In addition, the larger Cloud providers tend to have a better grasp of threats, because these people deal with security issues at more complex levels than your own IT team sees on a daily basis.

Let's look at some Cloud Security Advantages before looking to the Security Challenges:

Cloud Security Advantages

• Data fragmentation and dispersal are held by Unbiased Party (cloud vendor assertion); in fact,
shifting public data to an external cloud reduces the exposure of the internal sensitive data
Survey says that more than one-third of IT professionals abuse administrative passwords to access confidential data (in
http://www.internetnews.com/breakingnews/article.php/3824296)
• Cloud homogeneity makes security auditing/testing simpler
Dedicated Security Team
• Rapid Re-Constitution of Services
• Greater Investment in Security Infrastructure (Real-Time Detection of System Tampering; Low- Cost Disaster Recovery and Data Storage Solutions, Hypervisor Protection Against Network Attacks)
1 In 5 Companies Cutting IT Security Spending in 2009 (in
http://www.informationweek.com/news/storage/security/showArticle.jhtml?articleID=218100139&cid=RSSfeed_IWK_All )
• Simplification of Compliance Analysis
• On-Demand Security Controls


However, that doesn't mean you should blindly assume instant security when you opt for a services provider. Verify the Cloud provider procedures, even if that provider has security certifications.

So, in the next article we will look at some Cloud Security Challenges.
Thanks, and please let me know how can I help you.
Maria Spínola
http://www.twitter.com/MariaSpinola

P.S. Also see:
- Cloud Computing, in Plain English, to IT Directors, VP's, CIO's and CEO's
- Why Should IT Directors, VP's, CIO's and CEO's Care About Cloud Computing?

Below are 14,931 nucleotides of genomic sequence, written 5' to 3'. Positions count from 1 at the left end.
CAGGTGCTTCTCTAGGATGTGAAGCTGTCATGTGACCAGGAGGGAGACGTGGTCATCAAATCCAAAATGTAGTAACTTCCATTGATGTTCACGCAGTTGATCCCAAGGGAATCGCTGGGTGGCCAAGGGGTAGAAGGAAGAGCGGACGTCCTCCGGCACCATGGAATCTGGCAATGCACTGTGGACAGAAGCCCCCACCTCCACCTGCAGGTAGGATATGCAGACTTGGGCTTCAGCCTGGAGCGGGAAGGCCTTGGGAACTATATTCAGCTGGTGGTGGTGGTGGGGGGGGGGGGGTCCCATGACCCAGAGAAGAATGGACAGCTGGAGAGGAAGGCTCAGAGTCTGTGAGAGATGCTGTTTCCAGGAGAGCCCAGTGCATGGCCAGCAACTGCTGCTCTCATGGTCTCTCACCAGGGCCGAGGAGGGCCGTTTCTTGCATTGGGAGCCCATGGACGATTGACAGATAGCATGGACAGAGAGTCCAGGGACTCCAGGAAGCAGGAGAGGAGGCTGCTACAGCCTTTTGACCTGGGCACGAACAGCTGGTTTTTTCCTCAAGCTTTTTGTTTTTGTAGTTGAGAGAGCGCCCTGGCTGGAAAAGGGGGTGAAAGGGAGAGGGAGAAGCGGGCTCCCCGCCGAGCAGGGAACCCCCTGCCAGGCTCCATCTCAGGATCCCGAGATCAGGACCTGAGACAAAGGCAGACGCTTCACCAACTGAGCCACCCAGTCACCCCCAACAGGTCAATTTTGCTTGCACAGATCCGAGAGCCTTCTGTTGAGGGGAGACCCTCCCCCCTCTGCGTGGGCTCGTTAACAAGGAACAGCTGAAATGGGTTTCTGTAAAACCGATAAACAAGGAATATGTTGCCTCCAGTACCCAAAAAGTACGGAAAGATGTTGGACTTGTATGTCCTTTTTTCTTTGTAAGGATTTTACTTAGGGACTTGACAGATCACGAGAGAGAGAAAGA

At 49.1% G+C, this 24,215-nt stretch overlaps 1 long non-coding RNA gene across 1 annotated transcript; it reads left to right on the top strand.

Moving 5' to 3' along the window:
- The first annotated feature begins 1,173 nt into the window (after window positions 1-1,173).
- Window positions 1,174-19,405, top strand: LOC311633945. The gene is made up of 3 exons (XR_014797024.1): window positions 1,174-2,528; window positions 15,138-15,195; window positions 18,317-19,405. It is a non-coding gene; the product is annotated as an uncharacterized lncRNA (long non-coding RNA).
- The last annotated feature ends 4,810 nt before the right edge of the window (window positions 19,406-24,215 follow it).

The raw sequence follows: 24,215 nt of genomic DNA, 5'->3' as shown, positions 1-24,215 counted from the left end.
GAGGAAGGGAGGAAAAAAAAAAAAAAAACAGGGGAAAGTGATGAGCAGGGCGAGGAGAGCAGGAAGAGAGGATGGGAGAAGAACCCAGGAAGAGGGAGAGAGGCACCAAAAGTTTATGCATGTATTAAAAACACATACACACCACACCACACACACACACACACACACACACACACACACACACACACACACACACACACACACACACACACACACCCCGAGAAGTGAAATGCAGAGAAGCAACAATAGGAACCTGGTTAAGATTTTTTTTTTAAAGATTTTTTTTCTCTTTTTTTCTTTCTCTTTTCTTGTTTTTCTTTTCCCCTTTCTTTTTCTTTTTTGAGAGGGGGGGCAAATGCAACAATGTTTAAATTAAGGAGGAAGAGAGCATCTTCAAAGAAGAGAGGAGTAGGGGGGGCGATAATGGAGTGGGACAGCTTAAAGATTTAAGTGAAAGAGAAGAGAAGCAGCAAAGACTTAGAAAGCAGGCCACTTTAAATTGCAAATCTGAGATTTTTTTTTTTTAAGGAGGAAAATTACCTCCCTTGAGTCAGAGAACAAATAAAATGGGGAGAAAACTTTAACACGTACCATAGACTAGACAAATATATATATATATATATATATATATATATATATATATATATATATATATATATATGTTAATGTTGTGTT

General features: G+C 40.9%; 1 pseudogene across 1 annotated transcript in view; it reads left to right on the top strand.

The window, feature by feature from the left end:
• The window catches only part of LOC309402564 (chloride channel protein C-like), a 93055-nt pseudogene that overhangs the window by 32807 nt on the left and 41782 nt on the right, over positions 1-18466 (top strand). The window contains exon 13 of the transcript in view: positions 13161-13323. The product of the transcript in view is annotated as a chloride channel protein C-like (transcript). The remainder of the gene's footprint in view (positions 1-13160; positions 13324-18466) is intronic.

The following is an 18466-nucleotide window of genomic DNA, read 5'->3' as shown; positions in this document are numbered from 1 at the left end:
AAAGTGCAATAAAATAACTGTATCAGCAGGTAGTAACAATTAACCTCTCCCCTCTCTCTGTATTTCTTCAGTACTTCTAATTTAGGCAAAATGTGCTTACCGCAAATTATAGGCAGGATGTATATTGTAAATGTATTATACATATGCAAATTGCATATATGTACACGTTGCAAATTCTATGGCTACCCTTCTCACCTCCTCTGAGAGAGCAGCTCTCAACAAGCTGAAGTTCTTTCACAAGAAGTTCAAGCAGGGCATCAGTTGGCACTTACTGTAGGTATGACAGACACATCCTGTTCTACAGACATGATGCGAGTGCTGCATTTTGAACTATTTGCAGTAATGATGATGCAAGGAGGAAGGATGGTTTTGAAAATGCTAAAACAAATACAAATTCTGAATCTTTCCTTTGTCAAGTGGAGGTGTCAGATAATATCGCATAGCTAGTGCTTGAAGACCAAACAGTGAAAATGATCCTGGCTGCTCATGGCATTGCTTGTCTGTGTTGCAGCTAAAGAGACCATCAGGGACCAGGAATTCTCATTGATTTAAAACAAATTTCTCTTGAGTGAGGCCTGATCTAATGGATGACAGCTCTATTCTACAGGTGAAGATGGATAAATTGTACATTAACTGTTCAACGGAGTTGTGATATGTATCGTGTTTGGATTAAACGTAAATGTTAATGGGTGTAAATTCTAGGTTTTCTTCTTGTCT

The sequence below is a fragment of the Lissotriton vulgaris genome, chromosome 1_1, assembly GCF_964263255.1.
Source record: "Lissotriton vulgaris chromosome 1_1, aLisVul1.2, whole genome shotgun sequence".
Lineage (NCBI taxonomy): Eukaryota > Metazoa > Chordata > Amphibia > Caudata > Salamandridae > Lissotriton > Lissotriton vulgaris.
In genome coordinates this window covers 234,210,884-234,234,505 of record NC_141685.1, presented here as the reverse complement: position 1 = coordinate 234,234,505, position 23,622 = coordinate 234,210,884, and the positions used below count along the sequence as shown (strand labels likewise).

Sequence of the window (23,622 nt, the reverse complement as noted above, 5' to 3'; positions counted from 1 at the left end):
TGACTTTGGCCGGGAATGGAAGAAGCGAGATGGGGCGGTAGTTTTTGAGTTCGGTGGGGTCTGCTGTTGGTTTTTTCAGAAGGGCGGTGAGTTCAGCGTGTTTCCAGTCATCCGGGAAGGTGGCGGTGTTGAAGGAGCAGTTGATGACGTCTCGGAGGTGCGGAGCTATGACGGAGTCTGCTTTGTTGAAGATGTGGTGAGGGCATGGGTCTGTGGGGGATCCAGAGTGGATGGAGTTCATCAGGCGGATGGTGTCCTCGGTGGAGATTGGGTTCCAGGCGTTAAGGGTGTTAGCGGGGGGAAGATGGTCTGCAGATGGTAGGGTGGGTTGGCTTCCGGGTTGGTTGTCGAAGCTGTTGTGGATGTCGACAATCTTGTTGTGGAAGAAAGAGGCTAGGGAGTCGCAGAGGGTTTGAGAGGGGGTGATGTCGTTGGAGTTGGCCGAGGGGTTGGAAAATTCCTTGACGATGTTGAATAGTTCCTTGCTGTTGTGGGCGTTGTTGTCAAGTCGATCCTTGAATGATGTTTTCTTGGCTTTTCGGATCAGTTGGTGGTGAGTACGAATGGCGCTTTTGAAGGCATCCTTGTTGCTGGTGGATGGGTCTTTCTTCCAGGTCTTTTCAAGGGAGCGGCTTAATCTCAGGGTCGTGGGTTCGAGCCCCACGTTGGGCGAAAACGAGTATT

- Cloud Equals SaaS, Grid, Utility Computing, Hosting...?
- What Exactly is Cloud Computing?
- Why Large Public and Private Sector Organizations (not just SMB's) Are Seriously Considering Cloud Computing?

Read the original blog entry...

More Stories By Maria Spínola

Maria Spínola is a Researcher, White Paper Author and Copywriter, and Cloud Computing Evangelist and Advisor with more than 15 years experience in enterprise information technologies.

She holds a Software Engineering degree and a "Marketing and Innovation in Retail and Distribution" pos-graduation.

CloudEXPO Stories
The graph represents a network of 1,329 Twitter users whose recent tweets contained "#DevOps", or who were replied to or mentioned in those tweets, taken from a data set limited to a maximum of 18,000 tweets. The network was obtained from Twitter on Thursday, 10 January 2019 at 23:50 UTC. The tweets in the network were tweeted over the 7-hour, 6-minute period from Thursday, 10 January 2019 at 16:29 UTC to Thursday, 10 January 2019 at 23:36 UTC. Additional tweets that were mentioned in this data set were also collected from prior time periods. These tweets may expand the complete time period of the data.